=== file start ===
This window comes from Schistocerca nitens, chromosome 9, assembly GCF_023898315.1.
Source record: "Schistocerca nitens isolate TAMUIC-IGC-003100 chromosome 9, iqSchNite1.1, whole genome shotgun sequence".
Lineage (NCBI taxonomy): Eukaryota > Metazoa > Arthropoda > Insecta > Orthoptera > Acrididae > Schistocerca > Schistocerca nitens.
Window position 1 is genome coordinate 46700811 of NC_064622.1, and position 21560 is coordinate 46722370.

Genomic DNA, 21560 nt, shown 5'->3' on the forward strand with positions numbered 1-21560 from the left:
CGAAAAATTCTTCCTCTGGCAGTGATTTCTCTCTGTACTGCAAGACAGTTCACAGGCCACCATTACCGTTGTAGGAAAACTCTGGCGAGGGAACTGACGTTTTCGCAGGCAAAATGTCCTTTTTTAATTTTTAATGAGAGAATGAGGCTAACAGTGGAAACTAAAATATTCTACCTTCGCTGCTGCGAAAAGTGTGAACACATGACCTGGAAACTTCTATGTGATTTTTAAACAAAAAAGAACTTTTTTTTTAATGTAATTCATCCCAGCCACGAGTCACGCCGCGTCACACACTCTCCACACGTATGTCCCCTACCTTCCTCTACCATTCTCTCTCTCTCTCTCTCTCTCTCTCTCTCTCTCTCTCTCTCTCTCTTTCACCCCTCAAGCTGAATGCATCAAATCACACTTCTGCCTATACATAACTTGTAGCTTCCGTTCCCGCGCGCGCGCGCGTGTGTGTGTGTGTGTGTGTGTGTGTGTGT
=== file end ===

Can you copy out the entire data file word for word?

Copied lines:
This window comes from Schistocerca nitens, chromosome 9, assembly GCF_023898315.1.
Source record: "Schistocerca nitens isolate TAMUIC-IGC-003100 chromosome 9, iqSchNite1.1, whole genome shotgun sequence".
Lineage (NCBI taxonomy): Eukaryota > Metazoa > Arthropoda > Insecta > Orthoptera > Acrididae > Schistocerca > Schistocerca nitens.
Window position 1 is genome coordinate 46700811 of NC_064622.1, and position 21560 is coordinate 46722370.

Genomic DNA, 21560 nt, shown 5'->3' on the forward strand with positions numbered 1-21560 from the left:
CGAAAAATTCTTCCTCTGGCAGTGATTTCTCTCTGTACTGCAAGACAGTTCACAGGCCACCATTACCGTTGTAGGAAAACTCTGGCGAGGGAACTGACGTTTTCGCAGGCAAAATGTCCTTTTTTAATTTTTAATGAGAGAATGAGGCTAACAGTGGAAACTAAAATATTCTACCTTCGCTGCTGCGAAAAGTGTGAACACATGACCTGGAAACTTCTATGTGATTTTTAAACAAAAAAGAACTTTTTTTTTAATGTAATTCATCCCAGCCACGAGTCACGCCGCGTCACACACTCTCCACACGTATGTCCCCTACCTTCCTCTACCATTCTCTCTCTCTCTCTCTCTCTCTCTCTCTCTCTCTCTCTCTCTCTCTTTCACCCCTCAAGCTGAATGCATCAAATCACACTTCTGCCTATACATAACTTGTAGCTTCCGTTCCCGCGCGCGCGCGCGTGTGTGTGTGTGTGTGTGTGTGTGTGTGT